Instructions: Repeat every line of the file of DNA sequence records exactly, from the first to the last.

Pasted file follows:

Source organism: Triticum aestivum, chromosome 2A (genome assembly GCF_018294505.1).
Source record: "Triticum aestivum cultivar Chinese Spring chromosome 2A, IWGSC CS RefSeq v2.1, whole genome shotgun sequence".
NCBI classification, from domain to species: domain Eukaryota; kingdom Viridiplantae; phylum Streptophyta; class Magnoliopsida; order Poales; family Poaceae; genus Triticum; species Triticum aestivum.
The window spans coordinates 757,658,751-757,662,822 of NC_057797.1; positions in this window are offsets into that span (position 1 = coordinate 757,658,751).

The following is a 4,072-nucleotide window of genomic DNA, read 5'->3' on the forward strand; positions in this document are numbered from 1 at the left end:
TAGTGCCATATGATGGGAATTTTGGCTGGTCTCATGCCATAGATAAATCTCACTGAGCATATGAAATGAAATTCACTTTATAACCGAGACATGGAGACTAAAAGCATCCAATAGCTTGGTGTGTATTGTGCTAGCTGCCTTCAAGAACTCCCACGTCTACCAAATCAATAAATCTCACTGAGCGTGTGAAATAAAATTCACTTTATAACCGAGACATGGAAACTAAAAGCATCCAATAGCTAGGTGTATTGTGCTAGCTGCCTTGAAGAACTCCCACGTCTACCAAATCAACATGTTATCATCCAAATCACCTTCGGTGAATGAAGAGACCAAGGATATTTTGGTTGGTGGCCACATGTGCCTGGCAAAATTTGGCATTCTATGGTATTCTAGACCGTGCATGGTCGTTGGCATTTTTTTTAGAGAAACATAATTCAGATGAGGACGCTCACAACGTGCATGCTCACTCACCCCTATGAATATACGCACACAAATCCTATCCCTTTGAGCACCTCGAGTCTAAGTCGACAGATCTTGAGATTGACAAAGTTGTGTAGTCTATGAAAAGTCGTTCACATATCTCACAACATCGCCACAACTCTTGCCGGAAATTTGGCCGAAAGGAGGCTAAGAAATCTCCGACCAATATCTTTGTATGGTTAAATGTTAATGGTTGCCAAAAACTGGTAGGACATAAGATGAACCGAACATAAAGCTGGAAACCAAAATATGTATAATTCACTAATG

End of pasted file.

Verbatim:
Source organism: Triticum aestivum, chromosome 2A (genome assembly GCF_018294505.1).
Source record: "Triticum aestivum cultivar Chinese Spring chromosome 2A, IWGSC CS RefSeq v2.1, whole genome shotgun sequence".
NCBI classification, from domain to species: domain Eukaryota; kingdom Viridiplantae; phylum Streptophyta; class Magnoliopsida; order Poales; family Poaceae; genus Triticum; species Triticum aestivum.
The window spans coordinates 757,658,751-757,662,822 of NC_057797.1; positions in this window are offsets into that span (position 1 = coordinate 757,658,751).

The following is a 4,072-nucleotide window of genomic DNA, read 5'->3' on the forward strand; positions in this document are numbered from 1 at the left end:
TAGTGCCATATGATGGGAATTTTGGCTGGTCTCATGCCATAGATAAATCTCACTGAGCATATGAAATGAAATTCACTTTATAACCGAGACATGGAGACTAAAAGCATCCAATAGCTTGGTGTGTATTGTGCTAGCTGCCTTCAAGAACTCCCACGTCTACCAAATCAATAAATCTCACTGAGCGTGTGAAATAAAATTCACTTTATAACCGAGACATGGAAACTAAAAGCATCCAATAGCTAGGTGTATTGTGCTAGCTGCCTTGAAGAACTCCCACGTCTACCAAATCAACATGTTATCATCCAAATCACCTTCGGTGAATGAAGAGACCAAGGATATTTTGGTTGGTGGCCACATGTGCCTGGCAAAATTTGGCATTCTATGGTATTCTAGACCGTGCATGGTCGTTGGCATTTTTTTTAGAGAAACATAATTCAGATGAGGACGCTCACAACGTGCATGCTCACTCACCCCTATGAATATACGCACACAAATCCTATCCCTTTGAGCACCTCGAGTCTAAGTCGACAGATCTTGAGATTGACAAAGTTGTGTAGTCTATGAAAAGTCGTTCACATATCTCACAACATCGCCACAACTCTTGCCGGAAATTTGGCCGAAAGGAGGCTAAGAAATCTCCGACCAATATCTTTGTATGGTTAAATGTTAATGGTTGCCAAAAACTGGTAGGACATAAGATGAACCGAACATAAAGCTGGAAACCAAAATATGTATAATTCACTAATG